Nacca N1 | Schult R2 | Loflin R3 | Weltler A4 | Gorodetsky R5 | Kacinko S6 | Moran J7 | Krotulski A8 | Wiegand T1
1. Department of Emergency Medicine, University of Rochester Medical Center, Rochester, New York; Upstate Poison Center, Syracuse, NY, USA
2. Department of Emergency Medicine, University of Rochester Medical Center, Rochester, New York; Upstate Poison Center, Syracuse, New York; Department of Pharmacy, University of Rochester Medical Center, Rochester, NY, USA
3. Emergency and Critical Care Medicine, Martin Health System, Stuart, FL, USA
4. Department of Emergency Medicine, University of Rochester Medical Center, Rochester, NY, USA
5. Department of Emergency Medicine, University of Rochester Medical Center, Rochester, New York; Upstate Poison Center, Syracuse, New York; D'Youville College School of Pharmacy, Buffalo, NY, USA
6. NMS Labs, Willow Grove, PA, USA
7. Department of Pharmacology and Toxicology, University of Arkansas for Medical Sciences, Little Rock, Arkansas; Pinpoint Testing, LLC, Little Rock, AR, USA
8. The Center for Forensic Science Research and Education, Willow Grove, PA, USA
BACKGROUND: Synthetic cannabinoid intoxication has become difficult to diagnose and manage in the United States, in part due to varying clinical effects within this heterogeneous group of compounds.
CASE REPORT: A 38-year-old man was admitted with altered mental status and bradycardia. He demonstrated progressive encephalopathy, seizure activity, second-degree atrioventricular block type I, respiratory failure, hypotension, hypothermia, and hypoglycemia. A computed tomography scan of the abdomen and pelvis revealed multiple packages in the patient's stomach and rectum. Multiple attempts at gastrointestinal decontamination were unsuccessful. On hospital day 8 the patient developed hypertensive emergency and was taken to the operating room for exploratory laparotomy. Twenty-two poorly wrapped packages were removed from the bowel. Postoperatively the patient demonstrated both generalized and focal seizure activity. His mental status slowly returned to baseline over the period of about 1 week and he was ultimately discharged without neurological sequelae after 1 month. Analysis of patient serum, urine, and plant matter from the packages identified cannabis and 2.N-(1-amino-3,3-dimethyl-1-oxobutan-2-yl)-1-(4-fluorobenzyl)-1H-indazole-3-carboxamide (ADB-FUBINACA).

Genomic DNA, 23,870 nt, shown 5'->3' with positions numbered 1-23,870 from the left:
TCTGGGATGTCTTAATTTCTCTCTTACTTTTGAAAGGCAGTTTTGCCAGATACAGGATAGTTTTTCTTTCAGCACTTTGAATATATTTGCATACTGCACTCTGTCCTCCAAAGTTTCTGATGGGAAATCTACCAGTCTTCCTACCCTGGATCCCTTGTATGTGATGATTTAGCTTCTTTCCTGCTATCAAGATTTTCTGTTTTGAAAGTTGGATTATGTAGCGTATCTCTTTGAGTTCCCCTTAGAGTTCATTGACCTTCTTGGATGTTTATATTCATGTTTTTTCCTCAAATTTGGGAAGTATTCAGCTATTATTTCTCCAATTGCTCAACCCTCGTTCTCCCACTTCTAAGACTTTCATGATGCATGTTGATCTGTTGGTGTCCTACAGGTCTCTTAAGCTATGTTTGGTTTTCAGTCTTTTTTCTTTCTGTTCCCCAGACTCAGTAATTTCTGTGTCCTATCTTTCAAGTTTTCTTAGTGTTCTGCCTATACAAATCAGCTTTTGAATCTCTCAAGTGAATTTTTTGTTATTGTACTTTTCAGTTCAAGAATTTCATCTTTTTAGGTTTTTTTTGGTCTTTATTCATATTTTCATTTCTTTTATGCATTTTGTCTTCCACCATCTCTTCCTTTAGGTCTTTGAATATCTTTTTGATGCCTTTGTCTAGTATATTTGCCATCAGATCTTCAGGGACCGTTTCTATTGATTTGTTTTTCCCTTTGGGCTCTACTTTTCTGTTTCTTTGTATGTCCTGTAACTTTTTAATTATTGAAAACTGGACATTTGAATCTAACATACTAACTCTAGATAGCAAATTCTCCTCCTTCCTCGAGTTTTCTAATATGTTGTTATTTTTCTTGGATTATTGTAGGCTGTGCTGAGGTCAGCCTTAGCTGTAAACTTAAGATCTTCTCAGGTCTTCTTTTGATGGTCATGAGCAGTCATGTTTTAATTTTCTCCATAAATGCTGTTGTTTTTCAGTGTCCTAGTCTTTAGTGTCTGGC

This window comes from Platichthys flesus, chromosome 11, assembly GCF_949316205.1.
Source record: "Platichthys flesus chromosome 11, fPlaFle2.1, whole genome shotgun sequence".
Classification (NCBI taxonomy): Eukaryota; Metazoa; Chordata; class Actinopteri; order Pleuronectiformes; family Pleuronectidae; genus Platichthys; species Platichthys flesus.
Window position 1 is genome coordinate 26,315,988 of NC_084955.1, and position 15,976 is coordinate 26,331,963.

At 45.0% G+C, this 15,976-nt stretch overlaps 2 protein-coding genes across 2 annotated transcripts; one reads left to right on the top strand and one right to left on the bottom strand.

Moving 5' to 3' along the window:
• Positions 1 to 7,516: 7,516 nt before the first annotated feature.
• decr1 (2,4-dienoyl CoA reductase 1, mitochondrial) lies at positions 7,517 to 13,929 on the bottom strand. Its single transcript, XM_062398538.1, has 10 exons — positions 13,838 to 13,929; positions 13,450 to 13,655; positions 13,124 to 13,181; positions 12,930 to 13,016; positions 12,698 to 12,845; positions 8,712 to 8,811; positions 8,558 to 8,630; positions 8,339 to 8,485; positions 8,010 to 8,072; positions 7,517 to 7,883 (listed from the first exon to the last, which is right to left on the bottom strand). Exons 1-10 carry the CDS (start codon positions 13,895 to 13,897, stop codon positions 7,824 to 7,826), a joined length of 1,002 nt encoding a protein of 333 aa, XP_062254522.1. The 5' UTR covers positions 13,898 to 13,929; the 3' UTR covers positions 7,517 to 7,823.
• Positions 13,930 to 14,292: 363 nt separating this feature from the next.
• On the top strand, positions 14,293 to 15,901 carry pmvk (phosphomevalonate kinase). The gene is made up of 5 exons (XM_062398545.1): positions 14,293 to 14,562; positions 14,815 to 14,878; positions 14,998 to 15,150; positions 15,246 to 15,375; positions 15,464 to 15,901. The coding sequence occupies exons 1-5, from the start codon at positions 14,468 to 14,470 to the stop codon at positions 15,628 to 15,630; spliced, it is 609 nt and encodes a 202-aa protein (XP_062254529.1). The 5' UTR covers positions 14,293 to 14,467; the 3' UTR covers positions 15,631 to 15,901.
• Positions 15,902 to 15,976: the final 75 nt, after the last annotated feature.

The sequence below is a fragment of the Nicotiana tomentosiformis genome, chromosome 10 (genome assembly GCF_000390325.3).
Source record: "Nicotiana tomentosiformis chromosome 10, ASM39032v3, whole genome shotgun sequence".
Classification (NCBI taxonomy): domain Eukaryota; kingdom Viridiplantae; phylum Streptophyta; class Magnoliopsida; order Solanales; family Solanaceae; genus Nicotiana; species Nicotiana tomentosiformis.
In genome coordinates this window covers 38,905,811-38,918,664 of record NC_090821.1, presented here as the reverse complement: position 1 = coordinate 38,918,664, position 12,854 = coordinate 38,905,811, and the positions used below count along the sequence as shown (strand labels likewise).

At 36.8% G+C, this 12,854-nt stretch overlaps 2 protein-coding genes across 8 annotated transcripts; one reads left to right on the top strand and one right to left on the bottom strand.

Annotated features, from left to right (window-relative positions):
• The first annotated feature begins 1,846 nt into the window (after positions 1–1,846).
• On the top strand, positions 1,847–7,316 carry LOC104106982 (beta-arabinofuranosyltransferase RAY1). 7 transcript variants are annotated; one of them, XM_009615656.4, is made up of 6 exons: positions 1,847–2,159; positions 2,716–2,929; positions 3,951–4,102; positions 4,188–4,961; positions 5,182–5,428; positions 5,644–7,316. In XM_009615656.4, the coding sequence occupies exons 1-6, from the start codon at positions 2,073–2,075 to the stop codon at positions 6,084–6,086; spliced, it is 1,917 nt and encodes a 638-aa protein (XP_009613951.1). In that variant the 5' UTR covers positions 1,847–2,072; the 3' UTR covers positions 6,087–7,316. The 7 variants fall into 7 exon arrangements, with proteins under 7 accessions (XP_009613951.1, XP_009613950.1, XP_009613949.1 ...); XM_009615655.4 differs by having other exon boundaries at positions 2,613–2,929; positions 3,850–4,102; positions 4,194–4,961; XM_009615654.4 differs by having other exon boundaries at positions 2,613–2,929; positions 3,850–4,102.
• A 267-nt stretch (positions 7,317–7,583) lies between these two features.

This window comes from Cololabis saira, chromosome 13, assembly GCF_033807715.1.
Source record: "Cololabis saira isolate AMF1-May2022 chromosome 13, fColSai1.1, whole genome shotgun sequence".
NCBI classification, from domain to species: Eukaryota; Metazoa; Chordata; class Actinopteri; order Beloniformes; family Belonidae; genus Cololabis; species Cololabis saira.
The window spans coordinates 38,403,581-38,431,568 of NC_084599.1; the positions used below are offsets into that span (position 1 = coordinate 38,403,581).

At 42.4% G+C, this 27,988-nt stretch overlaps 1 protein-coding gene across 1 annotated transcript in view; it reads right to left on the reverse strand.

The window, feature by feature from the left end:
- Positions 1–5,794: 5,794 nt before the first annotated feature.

WHY SHOULD AN EMERGENCY PHYSICIAN BE AWARE OF THIS?: The case presented demonstrates the suspected toxidrome associated with severe ADB-FUBINACA intoxication, including mental status depression, bradycardia, autonomic instability, seizure, hypoglycemia, and hypothermia. Although the patient had simultaneous exposure to cannabis, his constellation of symptoms is not consistent with cannabis intoxication. A previous animal model supports the potential of this specific synthetic cannabinoid to cause the reported toxidrome.